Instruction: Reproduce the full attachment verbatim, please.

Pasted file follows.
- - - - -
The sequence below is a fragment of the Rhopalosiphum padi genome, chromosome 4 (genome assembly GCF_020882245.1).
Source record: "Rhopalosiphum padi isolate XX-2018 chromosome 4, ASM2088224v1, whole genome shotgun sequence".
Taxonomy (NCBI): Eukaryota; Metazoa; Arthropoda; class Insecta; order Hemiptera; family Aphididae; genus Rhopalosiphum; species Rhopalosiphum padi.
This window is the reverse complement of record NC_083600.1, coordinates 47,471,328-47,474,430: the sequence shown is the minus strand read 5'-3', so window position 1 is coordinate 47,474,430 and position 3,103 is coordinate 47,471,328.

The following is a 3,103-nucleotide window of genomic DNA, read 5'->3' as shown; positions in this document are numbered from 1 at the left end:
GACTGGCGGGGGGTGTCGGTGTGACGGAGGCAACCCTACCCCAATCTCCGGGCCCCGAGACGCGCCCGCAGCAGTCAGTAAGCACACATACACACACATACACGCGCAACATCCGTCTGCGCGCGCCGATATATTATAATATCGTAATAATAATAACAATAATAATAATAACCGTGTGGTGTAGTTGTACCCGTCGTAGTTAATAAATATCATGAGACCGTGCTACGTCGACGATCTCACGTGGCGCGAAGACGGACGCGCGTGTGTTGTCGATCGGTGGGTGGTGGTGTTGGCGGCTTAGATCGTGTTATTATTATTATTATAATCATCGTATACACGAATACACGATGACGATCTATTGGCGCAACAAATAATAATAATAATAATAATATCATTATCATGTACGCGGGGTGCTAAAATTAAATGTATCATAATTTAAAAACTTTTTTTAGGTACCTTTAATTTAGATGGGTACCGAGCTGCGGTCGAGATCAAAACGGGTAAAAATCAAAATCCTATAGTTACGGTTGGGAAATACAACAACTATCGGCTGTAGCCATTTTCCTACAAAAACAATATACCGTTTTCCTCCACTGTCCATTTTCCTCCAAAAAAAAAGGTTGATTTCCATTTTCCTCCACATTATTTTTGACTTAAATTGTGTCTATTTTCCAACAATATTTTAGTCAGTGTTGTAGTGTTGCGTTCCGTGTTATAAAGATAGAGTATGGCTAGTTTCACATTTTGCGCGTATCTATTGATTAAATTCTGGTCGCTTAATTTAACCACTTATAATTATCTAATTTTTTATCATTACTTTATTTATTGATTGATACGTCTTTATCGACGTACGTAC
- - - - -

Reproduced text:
The sequence below is a fragment of the Rhopalosiphum padi genome, chromosome 4 (genome assembly GCF_020882245.1).
Source record: "Rhopalosiphum padi isolate XX-2018 chromosome 4, ASM2088224v1, whole genome shotgun sequence".
Taxonomy (NCBI): Eukaryota; Metazoa; Arthropoda; class Insecta; order Hemiptera; family Aphididae; genus Rhopalosiphum; species Rhopalosiphum padi.
This window is the reverse complement of record NC_083600.1, coordinates 47,471,328-47,474,430: the sequence shown is the minus strand read 5'-3', so window position 1 is coordinate 47,474,430 and position 3,103 is coordinate 47,471,328.

The following is a 3,103-nucleotide window of genomic DNA, read 5'->3' as shown; positions in this document are numbered from 1 at the left end:
GACTGGCGGGGGGTGTCGGTGTGACGGAGGCAACCCTACCCCAATCTCCGGGCCCCGAGACGCGCCCGCAGCAGTCAGTAAGCACACATACACACACATACACGCGCAACATCCGTCTGCGCGCGCCGATATATTATAATATCGTAATAATAATAACAATAATAATAATAACCGTGTGGTGTAGTTGTACCCGTCGTAGTTAATAAATATCATGAGACCGTGCTACGTCGACGATCTCACGTGGCGCGAAGACGGACGCGCGTGTGTTGTCGATCGGTGGGTGGTGGTGTTGGCGGCTTAGATCGTGTTATTATTATTATTATAATCATCGTATACACGAATACACGATGACGATCTATTGGCGCAACAAATAATAATAATAATAATAATATCATTATCATGTACGCGGGGTGCTAAAATTAAATGTATCATAATTTAAAAACTTTTTTTAGGTACCTTTAATTTAGATGGGTACCGAGCTGCGGTCGAGATCAAAACGGGTAAAAATCAAAATCCTATAGTTACGGTTGGGAAATACAACAACTATCGGCTGTAGCCATTTTCCTACAAAAACAATATACCGTTTTCCTCCACTGTCCATTTTCCTCCAAAAAAAAAGGTTGATTTCCATTTTCCTCCACATTATTTTTGACTTAAATTGTGTCTATTTTCCAACAATATTTTAGTCAGTGTTGTAGTGTTGCGTTCCGTGTTATAAAGATAGAGTATGGCTAGTTTCACATTTTGCGCGTATCTATTGATTAAATTCTGGTCGCTTAATTTAACCACTTATAATTATCTAATTTTTTATCATTACTTTATTTATTGATTGATACGTCTTTATCGACGTACGTAC